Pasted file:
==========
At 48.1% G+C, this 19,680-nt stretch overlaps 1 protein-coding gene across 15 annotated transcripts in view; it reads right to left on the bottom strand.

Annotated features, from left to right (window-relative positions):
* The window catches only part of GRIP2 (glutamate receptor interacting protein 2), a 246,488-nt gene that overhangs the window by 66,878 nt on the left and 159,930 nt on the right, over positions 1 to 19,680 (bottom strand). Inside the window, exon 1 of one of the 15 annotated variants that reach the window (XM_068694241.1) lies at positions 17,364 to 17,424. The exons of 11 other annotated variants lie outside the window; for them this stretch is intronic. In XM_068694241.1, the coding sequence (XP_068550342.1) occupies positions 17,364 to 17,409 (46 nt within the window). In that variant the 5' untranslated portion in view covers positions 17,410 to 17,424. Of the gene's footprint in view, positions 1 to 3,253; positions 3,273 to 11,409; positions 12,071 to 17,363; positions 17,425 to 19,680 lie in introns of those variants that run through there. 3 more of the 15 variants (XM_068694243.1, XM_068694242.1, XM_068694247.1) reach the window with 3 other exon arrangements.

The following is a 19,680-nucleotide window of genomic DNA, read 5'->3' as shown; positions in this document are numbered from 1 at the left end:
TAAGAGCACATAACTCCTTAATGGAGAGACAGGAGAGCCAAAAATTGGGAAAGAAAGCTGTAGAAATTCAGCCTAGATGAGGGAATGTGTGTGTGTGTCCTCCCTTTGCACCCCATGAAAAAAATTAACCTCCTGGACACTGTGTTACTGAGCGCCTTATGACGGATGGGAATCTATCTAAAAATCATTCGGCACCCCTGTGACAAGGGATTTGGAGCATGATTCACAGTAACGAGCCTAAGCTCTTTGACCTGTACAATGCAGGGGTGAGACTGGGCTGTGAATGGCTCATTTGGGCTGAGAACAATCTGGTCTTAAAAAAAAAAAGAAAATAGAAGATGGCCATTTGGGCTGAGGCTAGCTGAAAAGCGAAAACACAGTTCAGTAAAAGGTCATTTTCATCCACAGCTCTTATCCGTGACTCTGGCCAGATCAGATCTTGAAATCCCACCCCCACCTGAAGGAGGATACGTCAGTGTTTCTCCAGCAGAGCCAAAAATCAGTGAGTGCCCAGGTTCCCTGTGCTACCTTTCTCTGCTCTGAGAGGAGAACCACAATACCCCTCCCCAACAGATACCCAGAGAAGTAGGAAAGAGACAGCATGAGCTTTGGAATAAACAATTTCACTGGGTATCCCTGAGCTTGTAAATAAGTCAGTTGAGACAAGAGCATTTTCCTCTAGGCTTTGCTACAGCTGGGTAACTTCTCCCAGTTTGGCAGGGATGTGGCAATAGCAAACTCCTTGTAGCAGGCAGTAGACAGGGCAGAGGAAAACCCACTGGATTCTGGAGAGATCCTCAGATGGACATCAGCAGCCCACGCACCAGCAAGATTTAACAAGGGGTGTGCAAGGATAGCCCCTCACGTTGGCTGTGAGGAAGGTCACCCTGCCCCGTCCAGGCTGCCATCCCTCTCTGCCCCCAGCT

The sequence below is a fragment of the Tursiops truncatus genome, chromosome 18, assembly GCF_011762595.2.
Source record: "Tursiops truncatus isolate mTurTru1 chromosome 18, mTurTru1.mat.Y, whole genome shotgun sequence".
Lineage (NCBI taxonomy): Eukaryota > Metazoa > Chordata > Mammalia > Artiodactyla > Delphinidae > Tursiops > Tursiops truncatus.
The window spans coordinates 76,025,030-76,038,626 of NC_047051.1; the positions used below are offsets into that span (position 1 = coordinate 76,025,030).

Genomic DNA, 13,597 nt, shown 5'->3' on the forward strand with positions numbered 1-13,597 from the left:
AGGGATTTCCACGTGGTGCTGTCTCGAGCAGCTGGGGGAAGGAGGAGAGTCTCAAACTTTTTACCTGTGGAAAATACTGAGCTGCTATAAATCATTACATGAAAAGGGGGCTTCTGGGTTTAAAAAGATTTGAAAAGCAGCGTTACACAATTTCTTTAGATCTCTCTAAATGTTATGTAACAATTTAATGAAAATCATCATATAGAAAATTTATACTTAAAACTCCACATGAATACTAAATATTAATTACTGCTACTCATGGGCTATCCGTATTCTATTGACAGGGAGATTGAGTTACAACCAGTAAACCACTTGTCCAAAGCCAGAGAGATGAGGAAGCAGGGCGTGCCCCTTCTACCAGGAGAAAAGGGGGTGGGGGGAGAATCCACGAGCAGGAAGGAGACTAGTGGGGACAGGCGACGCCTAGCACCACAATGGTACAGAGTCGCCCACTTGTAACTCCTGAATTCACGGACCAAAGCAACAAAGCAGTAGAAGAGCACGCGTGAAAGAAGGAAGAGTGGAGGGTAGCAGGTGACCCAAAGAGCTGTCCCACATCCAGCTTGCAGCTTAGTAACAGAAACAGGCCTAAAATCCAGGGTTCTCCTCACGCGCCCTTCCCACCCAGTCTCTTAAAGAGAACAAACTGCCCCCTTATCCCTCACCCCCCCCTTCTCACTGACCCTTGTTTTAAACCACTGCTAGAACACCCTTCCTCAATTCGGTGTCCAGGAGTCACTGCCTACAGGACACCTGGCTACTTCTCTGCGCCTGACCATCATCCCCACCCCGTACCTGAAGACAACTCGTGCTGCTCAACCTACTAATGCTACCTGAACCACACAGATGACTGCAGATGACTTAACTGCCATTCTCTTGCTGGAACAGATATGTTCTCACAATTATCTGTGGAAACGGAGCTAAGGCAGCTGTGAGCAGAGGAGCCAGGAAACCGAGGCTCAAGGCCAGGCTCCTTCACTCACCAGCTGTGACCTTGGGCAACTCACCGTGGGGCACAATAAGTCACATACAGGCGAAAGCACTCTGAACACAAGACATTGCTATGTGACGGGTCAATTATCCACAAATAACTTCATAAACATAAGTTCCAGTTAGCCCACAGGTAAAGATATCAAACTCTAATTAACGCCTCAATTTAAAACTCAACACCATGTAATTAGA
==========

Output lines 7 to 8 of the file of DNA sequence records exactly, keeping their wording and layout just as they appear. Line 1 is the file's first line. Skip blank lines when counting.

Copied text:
Source record: "Tursiops truncatus isolate mTurTru1 chromosome 18, mTurTru1.mat.Y, whole genome shotgun sequence".
Lineage (NCBI taxonomy): Eukaryota > Metazoa > Chordata > Mammalia > Artiodactyla > Delphinidae > Tursiops > Tursiops truncatus.